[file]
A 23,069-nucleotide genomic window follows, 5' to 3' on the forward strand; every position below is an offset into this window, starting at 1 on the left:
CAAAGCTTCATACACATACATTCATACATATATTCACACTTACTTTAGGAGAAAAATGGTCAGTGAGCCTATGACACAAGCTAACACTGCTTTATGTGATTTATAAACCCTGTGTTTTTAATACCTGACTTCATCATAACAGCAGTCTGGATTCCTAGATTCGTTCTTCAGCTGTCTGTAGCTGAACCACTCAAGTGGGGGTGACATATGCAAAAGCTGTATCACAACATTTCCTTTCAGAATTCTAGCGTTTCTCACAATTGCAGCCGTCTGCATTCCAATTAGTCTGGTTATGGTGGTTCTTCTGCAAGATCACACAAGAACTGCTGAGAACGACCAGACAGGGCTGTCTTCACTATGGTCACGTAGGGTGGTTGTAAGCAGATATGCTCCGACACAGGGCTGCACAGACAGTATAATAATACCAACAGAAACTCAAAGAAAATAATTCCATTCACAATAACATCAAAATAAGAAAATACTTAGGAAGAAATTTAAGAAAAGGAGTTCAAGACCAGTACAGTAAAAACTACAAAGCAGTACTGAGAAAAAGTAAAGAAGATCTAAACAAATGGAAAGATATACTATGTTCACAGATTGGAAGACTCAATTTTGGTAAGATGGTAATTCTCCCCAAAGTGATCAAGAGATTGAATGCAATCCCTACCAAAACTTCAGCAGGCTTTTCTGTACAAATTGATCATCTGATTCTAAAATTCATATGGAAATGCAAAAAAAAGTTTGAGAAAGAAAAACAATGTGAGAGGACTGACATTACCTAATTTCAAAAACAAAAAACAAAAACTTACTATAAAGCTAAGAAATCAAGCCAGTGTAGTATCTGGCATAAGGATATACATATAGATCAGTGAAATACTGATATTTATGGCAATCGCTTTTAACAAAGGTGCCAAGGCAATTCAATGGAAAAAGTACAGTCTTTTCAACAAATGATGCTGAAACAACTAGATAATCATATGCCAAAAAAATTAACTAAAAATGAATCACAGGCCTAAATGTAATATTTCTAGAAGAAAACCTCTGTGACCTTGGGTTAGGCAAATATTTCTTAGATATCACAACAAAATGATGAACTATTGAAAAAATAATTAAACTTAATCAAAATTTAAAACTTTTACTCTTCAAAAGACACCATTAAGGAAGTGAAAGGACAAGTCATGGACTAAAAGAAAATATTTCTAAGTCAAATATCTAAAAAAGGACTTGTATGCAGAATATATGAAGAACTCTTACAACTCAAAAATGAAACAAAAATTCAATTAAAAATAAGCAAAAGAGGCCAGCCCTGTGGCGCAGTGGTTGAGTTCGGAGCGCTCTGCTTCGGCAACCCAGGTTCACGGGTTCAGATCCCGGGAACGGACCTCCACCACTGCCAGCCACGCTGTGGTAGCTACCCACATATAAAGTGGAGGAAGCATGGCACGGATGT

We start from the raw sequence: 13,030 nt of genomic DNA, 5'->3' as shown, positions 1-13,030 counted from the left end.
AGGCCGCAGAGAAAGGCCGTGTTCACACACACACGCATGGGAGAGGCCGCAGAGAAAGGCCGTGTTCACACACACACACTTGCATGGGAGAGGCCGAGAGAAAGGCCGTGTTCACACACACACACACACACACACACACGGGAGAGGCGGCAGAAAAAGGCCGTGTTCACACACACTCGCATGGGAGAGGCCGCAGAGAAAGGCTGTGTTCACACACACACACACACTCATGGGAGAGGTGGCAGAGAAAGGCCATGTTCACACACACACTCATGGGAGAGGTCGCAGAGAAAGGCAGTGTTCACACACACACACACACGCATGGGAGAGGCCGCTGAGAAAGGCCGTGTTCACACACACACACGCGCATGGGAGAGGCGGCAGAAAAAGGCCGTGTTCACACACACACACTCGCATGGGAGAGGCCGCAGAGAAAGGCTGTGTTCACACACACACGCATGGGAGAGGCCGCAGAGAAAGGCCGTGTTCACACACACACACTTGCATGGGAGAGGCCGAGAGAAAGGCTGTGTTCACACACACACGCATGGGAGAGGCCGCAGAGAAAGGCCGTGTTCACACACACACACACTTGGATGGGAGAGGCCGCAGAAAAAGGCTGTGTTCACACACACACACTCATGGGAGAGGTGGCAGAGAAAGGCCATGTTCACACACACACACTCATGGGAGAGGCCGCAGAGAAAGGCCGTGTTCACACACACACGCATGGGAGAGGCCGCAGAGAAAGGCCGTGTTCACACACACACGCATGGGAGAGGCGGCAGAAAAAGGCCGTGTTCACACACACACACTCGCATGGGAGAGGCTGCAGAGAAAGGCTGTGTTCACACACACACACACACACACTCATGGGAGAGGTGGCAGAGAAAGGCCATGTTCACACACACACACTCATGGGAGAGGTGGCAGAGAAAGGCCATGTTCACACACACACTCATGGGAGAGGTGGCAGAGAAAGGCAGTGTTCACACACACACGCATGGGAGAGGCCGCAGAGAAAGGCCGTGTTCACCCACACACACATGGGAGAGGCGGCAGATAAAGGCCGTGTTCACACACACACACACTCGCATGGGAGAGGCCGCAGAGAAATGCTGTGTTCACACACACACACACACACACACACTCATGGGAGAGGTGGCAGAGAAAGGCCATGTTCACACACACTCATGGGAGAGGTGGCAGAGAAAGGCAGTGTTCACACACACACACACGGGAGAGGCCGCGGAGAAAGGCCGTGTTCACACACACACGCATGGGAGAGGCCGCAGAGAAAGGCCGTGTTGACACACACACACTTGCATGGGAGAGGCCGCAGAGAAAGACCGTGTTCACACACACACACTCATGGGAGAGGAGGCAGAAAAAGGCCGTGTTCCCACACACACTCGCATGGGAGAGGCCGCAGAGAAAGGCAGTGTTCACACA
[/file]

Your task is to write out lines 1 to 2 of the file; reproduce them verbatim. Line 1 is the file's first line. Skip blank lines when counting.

A 23,069-nucleotide genomic window follows, 5' to 3' on the forward strand; every position below is an offset into this window, starting at 1 on the left:
CAAAGCTTCATACACATACATTCATACATATATTCACACTTACTTTAGGAGAAAAATGGTCAGTGAGCCTATGACACAAGCTAACACTGCTTTATGTGATTTATAAACCCTGTGTTTTTAATACCTGACTTCATCATAACAGCAGTCTGGATTCCTAGATTCGTTCTTCAGCTGTCTGTAGCTGAACCACTCAAGTGGGGGTGACATATGCAAAAGCTGTATCACAACATTTCCTTTCAGAATTCTAGCGTTTCTCACAATTGCAGCCGTCTGCATTCCAATTAGTCTGGTTATGGTGGTTCTTCTGCAAGATCACACAAGAACTGCTGAGAACGACCAGACAGGGCTGTCTTCACTATGGTCACGTAGGGTGGTTGTAAGCAGATATGCTCCGACACAGGGCTGCACAGACAGTATAATAATACCAACAGAAACTCAAAGAAAATAATTCCATTCACAATAACATCAAAATAAGAAAATACTTAGGAAGAAATTTAAGAAAAGGAGTTCAAGACCAGTACAGTAAAAACTACAAAGCAGTACTGAGAAAAAGTAAAGAAGATCTAAACAAATGGAAAGATATACTATGTTCACAGATTGGAAGACTCAATTTTGGTAAGATGGTAATTCTCCCCAAAGTGATCAAGAGATTGAATGCAATCCCTACCAAAACTTCAGCAGGCTTTTCTGTACAAATTGATCATCTGATTCTAAAATTCATATGGAAATGCAAAAAAAAGTTTGAGAAAGAAAAACAATGTGAGAGGACTGACATTACCTAATTTCAAAAACAAAAAACAAAAACTTACTATAAAGCTAAGAAATCAAGCCAGTGTAGTATCTGGCATAAGGATATACATATAGATCAGTGAAATACTGATATTTATGGCAATCGCTTTTAACAAAGGTGCCAAGGCAATTCAATGGAAAAAGTACAGTCTTTTCAACAAATGATGCTGAAACAACTAGATAATCATATGCCAAAAAAATTAACTAAAAATGAATCACAGGCCTAAATGTAATATTTCTAGAAGAAAACCTCTGTGACCTTGGGTTAGGCAAATATTTCTTAGATATCACAACAAAATGATGAACTATTGAAAAAATAATTAAACTTAATCAAAATTTAAAACTTTTACTCTTCAAAAGACACCATTAAGGAAGTGAAAGGACAAGTCATGGACTAAAAGAAAATATTTCTAAGTCAAATATCTAAAAAAGGACTTGTATGCAGAATATATGAAGAACTCTTACAACTCAAAAATGAAACAAAAATTCAATTAAAAATAAGCAAAAGAGGCCAGCCCTGTGGCGCAGTGGTTGAGTTCGGAGCGCTCTGCTTCGGCAACCCAGGTTCACGGGTTCAGATCCCGGGAACGGACCTCCACCACTGCCAGCCACGCTGTGGTAGCTACCCACATATAAAGTGGAGGAAGCATGGCACGGATGT